Why don’t we talk about the ozone layer anymore?
We’re quite lucky that we live on Earth.
We’re in what’s known as the Goldilocks Zone, the habitable part of the Solar System that has just the right conditions for water to form, and for life to flourish. This zone really narrow, so it’s a stroke of luck that our planet falls in it. However, it’s not the only factor playing a part in sustaining on our planet.
One of those is the ozone layer. It’s basically the Earth’s sun cream - it protects the planet from harmful ultraviolet (UV) radiation, the kind that causes our skin to burn.
Once upon a time, the ozone layer was a hot topic in the news - everyone was told to chuck out their hairsprays for fear of damaging the planet.
But it’s not spoken about quite so much anymore, and there’s a good reason for that - it’s something of a success story.
But how does the ozone layer work?
The Earth’s atmosphere has six layers. In the second layer, the stratosphere, you can find the ozone layer, which is made up of a gas called (wait for it) ozone.
Ozone molecules are formed of three oxygen atoms, and is what’s known as a trace gas. This means that there’s not a lot of it in our air, however the amount there is essential.
Essentially the ozone layer absorbs the Sun’s most harmful UV rays - 98% of them in fact. This is why it’s so crucial that damage to it is limited, otherwise problems such as skin cancer could be much more likely. In fact, if there was no ozone layer at all, we wouldn’t be able to live on Earth.
What would happen without it?
To answer that, we only have to look at one of our closest neighbours, Mars. As far as we’re aware, life doesn’t exist on Mars, but the red planet also exists in the Goldilocks Zone, so by all accounts it should be habitable.
A large part of the reason why it’s not is due to the ozone layer, or lack of one. Without that barrier, UV rays fry pretty much every useful organic material and plant. That mean it’s hard for flora and fauna to sustain itself, and crucially no way to carry out photosynthesis which provides oxygen.
What damages the ozone layer then?
Chemicals called chlorofluorocarbons, which are made up of chlorine, fluorine and carbon atoms, are the biggest culprit in ozone depletion. More commonly known as CFCs, they can be found in fridges, aerosols and plastics.
When they’re released into the atmosphere and exposed to sunlight, the UV radiation causes the molecule to break down into their individual atoms. When chlorine is separated from the CFCs and reacts with ozone, it rips apart the ozone molecule, leaving the layer thinner than before.
How damaged is the ozone layer?
In 1974, two scientists from the University of California called Mario Molina and Sherwood Rowland discovered the threat CFCs posed to our ozone layer. In a nutshell, they discovered that there was a limit to how much chlorine the ozone layer could absorb, and once that limit was reached, we would no longer have one.
At the time, CFCs were used in lots of things. One of the biggest offenders were the fridges in our kitchens. CFCs were used as a refrigerant as they could absorb heat from around them, keeping your food cold.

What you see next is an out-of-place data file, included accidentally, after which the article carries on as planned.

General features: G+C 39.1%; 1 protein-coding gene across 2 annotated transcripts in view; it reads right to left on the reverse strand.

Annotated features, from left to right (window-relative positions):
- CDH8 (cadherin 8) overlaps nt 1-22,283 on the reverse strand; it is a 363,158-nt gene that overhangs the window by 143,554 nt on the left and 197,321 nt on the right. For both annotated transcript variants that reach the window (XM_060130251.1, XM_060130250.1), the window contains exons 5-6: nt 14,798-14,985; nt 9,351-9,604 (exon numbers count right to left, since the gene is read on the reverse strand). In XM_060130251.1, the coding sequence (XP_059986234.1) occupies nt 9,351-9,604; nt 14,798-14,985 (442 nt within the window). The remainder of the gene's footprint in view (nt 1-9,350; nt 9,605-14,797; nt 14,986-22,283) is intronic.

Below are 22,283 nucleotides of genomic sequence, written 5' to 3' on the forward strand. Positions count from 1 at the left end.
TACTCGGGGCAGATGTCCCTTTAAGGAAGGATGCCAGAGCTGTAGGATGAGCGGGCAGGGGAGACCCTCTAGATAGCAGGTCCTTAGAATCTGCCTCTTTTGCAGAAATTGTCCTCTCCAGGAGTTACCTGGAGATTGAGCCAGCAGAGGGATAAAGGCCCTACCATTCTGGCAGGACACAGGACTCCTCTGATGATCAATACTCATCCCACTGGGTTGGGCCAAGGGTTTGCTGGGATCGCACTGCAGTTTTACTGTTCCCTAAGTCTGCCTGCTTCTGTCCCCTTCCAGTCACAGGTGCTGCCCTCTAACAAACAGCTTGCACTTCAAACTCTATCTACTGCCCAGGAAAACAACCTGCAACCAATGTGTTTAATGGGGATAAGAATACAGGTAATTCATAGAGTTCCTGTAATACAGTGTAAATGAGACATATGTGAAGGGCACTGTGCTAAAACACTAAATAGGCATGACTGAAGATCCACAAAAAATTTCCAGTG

The danger of CFCs was reiterated in 1985 by a group of Cambridge scientists. They found what was often called a ‘hole’ in the layer over Antarctica, and that it had been caused by the chemicals. In fact the hole was more like a very thin patch, and more were found across the globe in years to come.
This was extremely worrying. One atom of chlorine could destroy more than 100,000 ozone molecules, which meant that it was disappearing faster than it could replace itself, and scientists predicted that by 2050, it would be completely gone.
What was done about it, and did it work?
Luckily the world took notice, and something called the Montreal Protocol on Substances that Deplete the Ozone Layer (catchy) was signed by lots of countries around the world. This is a global agreement that stated all countries must phase out the use of CFCs in manufacturing and elsewhere, with the aim of eventually stopping their production altogether. It was signed in 1987 and came into force in 1989.
The effect it had was astounding. The US Environmental Protection Agency (EPA) estimated that since then the US has avoided:
- 280 million cases of skin cancer
- 1.6 million deaths from skin cancer
- 45 million cases of cataracts
Not only that, but it’s prevented further changes to our climate and weather, too. The chemicals are what are known as ‘super-greenhouse gases’, and if we had carried on releasing them into the atmosphere at the rate we were, one study from Columbia University found that hurricanes and cyclones would have tripled in intensity.
So, is it fixed?
No, but it seems to be getting there. In 2018, NASA found the first direct proof that the ozone layer was recovering. Their research showed that between then and 2005, ozone depletion was reduced by 20%.
If this is kept up, scientific assessments show that the ‘holes’ could be completely repaired by about 2060.
However, some scientists say that this isn't a reason to become less vigilant in our conservation efforts. Dr Jonathan Shanklin, who was one of the first people to discover the ozone layer was thinning, recently told BBC News that the recovery cannot be taken for granted, and "we cannot be complacent".